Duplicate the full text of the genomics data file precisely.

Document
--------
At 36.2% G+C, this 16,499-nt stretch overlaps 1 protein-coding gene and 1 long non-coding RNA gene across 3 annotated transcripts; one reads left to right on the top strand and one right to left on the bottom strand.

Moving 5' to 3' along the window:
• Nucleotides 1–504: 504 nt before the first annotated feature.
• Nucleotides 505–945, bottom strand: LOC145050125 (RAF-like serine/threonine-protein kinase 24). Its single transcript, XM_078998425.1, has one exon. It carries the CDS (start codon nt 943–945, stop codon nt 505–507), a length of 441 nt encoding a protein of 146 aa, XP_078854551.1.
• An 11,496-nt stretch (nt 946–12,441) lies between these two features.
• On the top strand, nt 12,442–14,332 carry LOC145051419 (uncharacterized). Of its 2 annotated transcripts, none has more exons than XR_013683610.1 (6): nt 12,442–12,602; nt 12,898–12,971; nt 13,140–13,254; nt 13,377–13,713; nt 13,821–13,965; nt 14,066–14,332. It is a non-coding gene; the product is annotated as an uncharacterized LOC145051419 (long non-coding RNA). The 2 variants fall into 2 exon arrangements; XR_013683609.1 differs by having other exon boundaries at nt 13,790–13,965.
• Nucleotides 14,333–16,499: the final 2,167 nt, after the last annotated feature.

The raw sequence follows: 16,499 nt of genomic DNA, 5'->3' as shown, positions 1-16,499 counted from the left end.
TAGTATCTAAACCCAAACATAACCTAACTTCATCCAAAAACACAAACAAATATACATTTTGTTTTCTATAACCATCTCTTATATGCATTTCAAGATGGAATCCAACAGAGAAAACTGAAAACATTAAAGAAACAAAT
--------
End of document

At 36.2% G+C, this 16,499-nt stretch overlaps 1 protein-coding gene and 1 long non-coding RNA gene across 3 annotated transcripts; one reads left to right on the top strand and one right to left on the bottom strand.

Moving 5' to 3' along the window:
• Nucleotides 1–504: 504 nt before the first annotated feature.
• Nucleotides 505–945, bottom strand: LOC145050125 (RAF-like serine/threonine-protein kinase 24). Its single transcript, XM_078998425.1, has one exon. It carries the CDS (start codon nt 943–945, stop codon nt 505–507), a length of 441 nt encoding a protein of 146 aa, XP_078854551.1.
• An 11,496-nt stretch (nt 946–12,441) lies between these two features.
• On the top strand, nt 12,442–14,332 carry LOC145051419 (uncharacterized). Of its 2 annotated transcripts, none has more exons than XR_013683610.1 (6): nt 12,442–12,602; nt 12,898–12,971; nt 13,140–13,254; nt 13,377–13,713; nt 13,821–13,965; nt 14,066–14,332. It is a non-coding gene; the product is annotated as an uncharacterized LOC145051419 (long non-coding RNA). The 2 variants fall into 2 exon arrangements; XR_013683609.1 differs by having other exon boundaries at nt 13,790–13,965.
• Nucleotides 14,333–16,499: the final 2,167 nt, after the last annotated feature.

The raw sequence follows: 16,499 nt of genomic DNA, 5'->3' as shown, positions 1-16,499 counted from the left end.
TAGTATCTAAACCCAAACATAACCTAACTTCATCCAAAAACACAAACAAATATACATTTTGTTTTCTATAACCATCTCTTATATGCATTTCAAGATGGAATCCAACAGAGAAAACTGAAAACATTAAAGAAACAAAT